"Compliance costs, deemed values and MOSS are driving people out so why would you go and beat yourself up in 30 knots of southerly when you can earn as much driving a truck."
Reuben is the fourth generation of Timaru-based Mitchell fishermen and I asked him why he went fishing?
"Dad was one of six brothers, five of them were fishermen. Uncle Brian died when the Anita sunk up in the corner near Akaroa. Uncle Gordy's 65 and still doing it so I guess it's in the blood."
Reuben was 12 when he started 'going out' with Dad. Horribly seasick wrapped in his sleeping bag and sitting on the wheelhouse doorstep all he wanted to do was go home.
"I'm not taking you home; we're ten hours away!"
"At that point I wasn't really keen on fishing but the next school holidays I was asking Dad if I could go out again."
"Do you not remember the last time" he'd ask?
Reuben finished the sixth form with good marks in food technology and metal work; was a career as a chef in the navy the way to go, or perhaps an engineering apprenticeship?
"Dad had just bought the Achernar off 'Uncle Gordy' and asked me what I wanted to do. I wasn't sure so I asked if I could go out with him."
So Reuben went set-netting.
"Dad didn't see the need to work the shitty days so I used that time off down at Hampidjan's net shed getting my net building skills up to scratch, cutting rates and that sort of thing.
I had the best of both worlds."
When Rueben had accrued sufficient seatime he was off to the Fishing School in Nelson where he passed his Inshore Launch Master ticket.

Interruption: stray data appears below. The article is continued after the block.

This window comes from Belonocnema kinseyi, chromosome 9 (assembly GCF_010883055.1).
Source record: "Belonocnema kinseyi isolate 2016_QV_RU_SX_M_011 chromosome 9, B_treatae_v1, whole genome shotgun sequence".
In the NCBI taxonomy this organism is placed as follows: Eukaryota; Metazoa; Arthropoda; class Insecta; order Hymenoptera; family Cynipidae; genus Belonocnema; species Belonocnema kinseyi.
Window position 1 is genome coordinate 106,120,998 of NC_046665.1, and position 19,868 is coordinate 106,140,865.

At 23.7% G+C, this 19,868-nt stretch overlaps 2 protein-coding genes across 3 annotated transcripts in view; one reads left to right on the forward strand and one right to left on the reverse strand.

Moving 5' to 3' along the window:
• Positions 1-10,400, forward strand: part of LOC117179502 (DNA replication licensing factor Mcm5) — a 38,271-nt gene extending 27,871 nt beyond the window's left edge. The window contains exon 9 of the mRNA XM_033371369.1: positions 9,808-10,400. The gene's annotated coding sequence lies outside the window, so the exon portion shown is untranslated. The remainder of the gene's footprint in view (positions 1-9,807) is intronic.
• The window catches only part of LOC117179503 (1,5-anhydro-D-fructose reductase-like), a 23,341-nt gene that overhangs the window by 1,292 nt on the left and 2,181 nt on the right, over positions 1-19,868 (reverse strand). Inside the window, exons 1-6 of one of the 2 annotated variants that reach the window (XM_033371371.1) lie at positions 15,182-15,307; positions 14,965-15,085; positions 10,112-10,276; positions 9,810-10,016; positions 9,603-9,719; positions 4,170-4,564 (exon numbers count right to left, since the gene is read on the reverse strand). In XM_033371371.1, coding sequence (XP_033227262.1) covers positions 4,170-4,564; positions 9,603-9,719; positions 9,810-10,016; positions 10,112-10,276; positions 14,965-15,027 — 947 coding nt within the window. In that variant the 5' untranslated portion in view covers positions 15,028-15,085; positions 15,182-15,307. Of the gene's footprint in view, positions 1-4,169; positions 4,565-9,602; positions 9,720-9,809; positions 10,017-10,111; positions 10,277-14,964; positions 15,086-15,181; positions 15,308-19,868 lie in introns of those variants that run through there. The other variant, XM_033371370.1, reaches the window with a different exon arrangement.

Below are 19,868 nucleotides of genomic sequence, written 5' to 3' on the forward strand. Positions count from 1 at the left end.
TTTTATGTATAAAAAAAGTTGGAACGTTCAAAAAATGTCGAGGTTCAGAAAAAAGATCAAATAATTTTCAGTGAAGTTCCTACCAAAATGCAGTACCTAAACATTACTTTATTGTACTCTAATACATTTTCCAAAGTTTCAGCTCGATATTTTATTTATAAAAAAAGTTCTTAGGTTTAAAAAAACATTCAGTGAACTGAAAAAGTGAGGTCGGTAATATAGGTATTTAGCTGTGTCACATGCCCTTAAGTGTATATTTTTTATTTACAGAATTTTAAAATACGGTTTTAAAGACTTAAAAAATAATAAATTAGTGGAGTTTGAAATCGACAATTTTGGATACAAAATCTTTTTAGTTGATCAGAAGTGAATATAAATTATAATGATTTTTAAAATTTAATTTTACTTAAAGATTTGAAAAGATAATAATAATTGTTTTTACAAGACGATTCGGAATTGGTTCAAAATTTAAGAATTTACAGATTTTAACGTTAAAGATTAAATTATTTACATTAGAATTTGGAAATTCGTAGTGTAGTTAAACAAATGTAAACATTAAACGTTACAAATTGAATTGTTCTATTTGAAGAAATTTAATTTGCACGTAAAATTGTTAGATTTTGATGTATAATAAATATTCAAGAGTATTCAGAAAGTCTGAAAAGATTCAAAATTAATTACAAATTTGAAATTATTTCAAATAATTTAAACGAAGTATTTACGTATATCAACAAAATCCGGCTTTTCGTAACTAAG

"When I came home I did a few weeks driving. Dad would stand back and watch me haul and that and he must have been pretty happy with how I was going so the boat was mine."
Slipping the boat towards the end of October, the Achernar is given a 'birthday' and the set-net gear is put on. Chasing rigs and grey boys (school shark), fishing had been good leading up to Christmas but dropped off markedly after 'the break'. The persistent phone calls from Roger Burgess (Talleys) to 'come round' and catch albacore got Reuben thinking.
"It's a long way to take a little boat. The weather and long range forecasts last year were terrible but this year the forecast was better so we decided to give it a go. Besides they'd put the price up a wee bit."
Unlike set-netting and trawling, Reuben explained how tuna fishing is all about patience.
"It's about being out there and putting the hours in because albacore are a real weird fish; you never really work them out. One day they'll be down 100m, the next they're on the surface.
They'll be going hard on the short lines today and tomorrow it'll be the long lines. Or they'll favour one lure one day but not the next. They really mess with your head and you start wondering if the gear's right, if the boats got an earth leak and so on. There were times we'd have only 30, 40 fish by 4 o'clock and I'd be pacing around thinking we're in for a real shitter of a day and you pull a 100 fish just before dark."
Coming from an East Coast port I asked Reuben about the notorious 'Grey Bar'.